Brenna is currently binging the show "Vampire Diaries". The plot isn't too hard to explain, it's about a bunch of sexy vampires. I think she feels guilty by sitting on the couch and watching a tv show so instead she is always multitasking. I've learned that four episodes usually equals one loaf of beer bread or one batch of cookies. How a show with such a basic plot has eight seasons, I have no idea, however I'm very okay with this show never ending.
Brenna usually listens to podcasts during her workouts. This means that after every session, she has a million fun facts to share with the team. Brenna is going to graduate in the spring with a Bachelor's in Environmental Science, then she is going to go change the world and ride her mountain bike a lot. Brenna shreds on a mountain bike. Don't ever let her catch you drinking out of a plastic water bottle or putting recyclables in the trash, she will kill you.
I've had coaches from Slovenia, Czech Republic, and Austria before. However, I must say that having a German head coach is unlike all of the above. There are a lot of stereotypes out there about Germans. Coach Otto seems determined to cement them all.
Christian is the most organized person I know. I receive more emails from Christian than I do from Pizza Hut, and Pizza Hut sends me a lot of emails.
In addition, the training log which he created on excel spreadsheet is so detailed and elaborate that it sometimes represents a maze which has no exit. Considering the amount of time it takes to fill out, I can't even imagine how much time it took to create.
Coach Otto has a very direct style of communication. There is no sugar coating. If he is unhappy with something, he says so. For the first few weeks this was unsettling because I'm very used to a lot of sugar on top (My mom is way too nice to me).
Coach Otto hates our roads and the way people drive in our country. He informs me of this frequently while reminiscing about the ease of the German Autobahn. "In the US you just seal the cracks on roads, in Germany we build a new road."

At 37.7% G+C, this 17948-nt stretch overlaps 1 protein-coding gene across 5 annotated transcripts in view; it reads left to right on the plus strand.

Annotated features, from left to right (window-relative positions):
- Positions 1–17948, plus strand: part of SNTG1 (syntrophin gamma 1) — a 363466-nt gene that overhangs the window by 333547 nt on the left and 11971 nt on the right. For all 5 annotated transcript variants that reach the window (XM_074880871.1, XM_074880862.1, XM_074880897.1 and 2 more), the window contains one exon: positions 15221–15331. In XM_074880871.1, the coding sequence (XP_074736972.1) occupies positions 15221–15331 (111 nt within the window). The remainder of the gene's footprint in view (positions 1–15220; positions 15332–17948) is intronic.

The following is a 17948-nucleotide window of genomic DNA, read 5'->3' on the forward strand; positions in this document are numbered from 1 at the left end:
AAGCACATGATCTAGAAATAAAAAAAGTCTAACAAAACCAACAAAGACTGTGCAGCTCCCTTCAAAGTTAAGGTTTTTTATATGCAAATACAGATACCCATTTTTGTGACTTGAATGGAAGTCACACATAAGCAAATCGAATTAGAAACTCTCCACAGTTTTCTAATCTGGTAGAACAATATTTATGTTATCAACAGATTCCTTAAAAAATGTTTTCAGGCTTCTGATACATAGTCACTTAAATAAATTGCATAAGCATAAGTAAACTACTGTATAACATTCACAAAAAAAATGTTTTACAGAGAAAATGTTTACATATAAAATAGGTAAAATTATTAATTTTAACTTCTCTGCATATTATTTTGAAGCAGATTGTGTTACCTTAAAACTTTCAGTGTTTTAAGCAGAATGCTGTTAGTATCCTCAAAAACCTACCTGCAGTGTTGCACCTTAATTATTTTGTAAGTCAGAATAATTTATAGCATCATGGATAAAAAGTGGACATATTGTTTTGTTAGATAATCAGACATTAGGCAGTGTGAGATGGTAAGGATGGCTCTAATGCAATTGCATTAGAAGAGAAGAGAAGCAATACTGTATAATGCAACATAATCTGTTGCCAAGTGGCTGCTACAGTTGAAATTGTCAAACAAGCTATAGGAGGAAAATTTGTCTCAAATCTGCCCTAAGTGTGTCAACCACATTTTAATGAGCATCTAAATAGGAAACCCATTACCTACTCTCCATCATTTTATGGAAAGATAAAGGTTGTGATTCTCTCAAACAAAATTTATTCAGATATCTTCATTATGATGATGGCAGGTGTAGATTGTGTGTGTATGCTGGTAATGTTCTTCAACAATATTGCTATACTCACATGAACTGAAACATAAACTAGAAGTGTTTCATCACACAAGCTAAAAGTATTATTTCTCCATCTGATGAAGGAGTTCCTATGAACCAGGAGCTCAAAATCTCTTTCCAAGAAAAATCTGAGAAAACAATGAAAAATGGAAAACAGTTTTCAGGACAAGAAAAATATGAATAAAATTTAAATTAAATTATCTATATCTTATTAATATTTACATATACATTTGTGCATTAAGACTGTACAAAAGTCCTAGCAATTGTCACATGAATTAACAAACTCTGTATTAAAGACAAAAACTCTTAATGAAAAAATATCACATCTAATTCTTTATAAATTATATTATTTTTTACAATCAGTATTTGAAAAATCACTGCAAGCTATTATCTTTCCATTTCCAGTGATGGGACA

After every session in the weight room, Christian makes us take part in "mental toughness pushups". We are all convinced that he picked up this cruel torture in the German military. "Mental toughness pushups" consist of twenty pushups. This sounds easy except for the fact that Coach Otto makes us hold the pushups down at the bottom for five seconds. If anyone raises their butt we have to start over. This is also the kind of thing that never gets easier. I thought I would just get stronger but it actually just sucks every single time. Everyday we hope he forgets. He never does.
Before Christian joined the team as Head Coach, he was actually one of my best friends. I'm proud to say that we are still very close and having him consistently semi disappointed in me hasn't affected our friendship. He is doing a great job.
aka "Praznik", "AP", "Aljaz" pronounced "Alhaz", "Jersey"
Aljaz is from Slovenia and is a former Lobos skier. We have the perfect good cop, bad cop scenario on our team. Christian is the bad cop and Aljaz Praznik is the good cop. We aren't allowed to eat chips, however Aljaz will always get us chips. It's kind of like if you have one parent who says no to everything and one who always says yes. As a kid, you always knew which parent to ask if you wanted to have a sleepover. I think everyone on the team knows who to ask when we want chips.
Aljaz probably should have had ten years of eligibility. This dude is an athlete for life. He probably trains more than most of the athletes on our team. You can always find him doing pushups somewhere. He is notorious for trying to do intervals with us. This consists of him starting way too hard on the first interval and blowing us all up. Then he takes a break the rest of the intervals session while we are all dying. At the end, he hops in for the last interval and goes all out again. This tactic basically defeats the point of doing intervals in the first place so I've learned, "don't follow Aljaz."
Aljaz is known for always wearing tank tops. This is the right move because the key to any good wardrobe- clothing which shows off your best features. The tank tops really show off one of Aljaz's best features, very hairy shoulders.
So these are the Lobos. Maybe later in the year I can introduce our Alpine team as well, they are surely not lacking in personalities either. Thanks for reading. Cheers. - BB
I made it to college. I truly never thought I'd make it here, especially not by the ripe age of twenty-three. I’m a little older than most of the kids in my classes, though I haven’t hit creepy old yet. I feel I can still raise my hand in class to ask the professor a question, without kids imagining the plot of my mid-life crisis. This is good.
I forgot to tell my immune system I was going to college in the first place, which I feel terrible about. College is disgusting. I’ll never forget my first class in a big lecture hall. I was sitting in the front row (nerd). Behind me I could hear an orchestra of coughing and sneezing. I’m a renowned germaphobe, so this was stressful. I started to hold my breath, which is usually how I handle such a situation. The problem is, I can only hold my breath for forty-five seconds and the lecture is fifty minutes long. My fight or flight instinct kicked in. I chose fight. This was Monday. By Wednesday I was sick. Two weeks later I was sick again, even worse than the time before. Now though, my body is adjusting to the occasional sneeze on the back of my neck.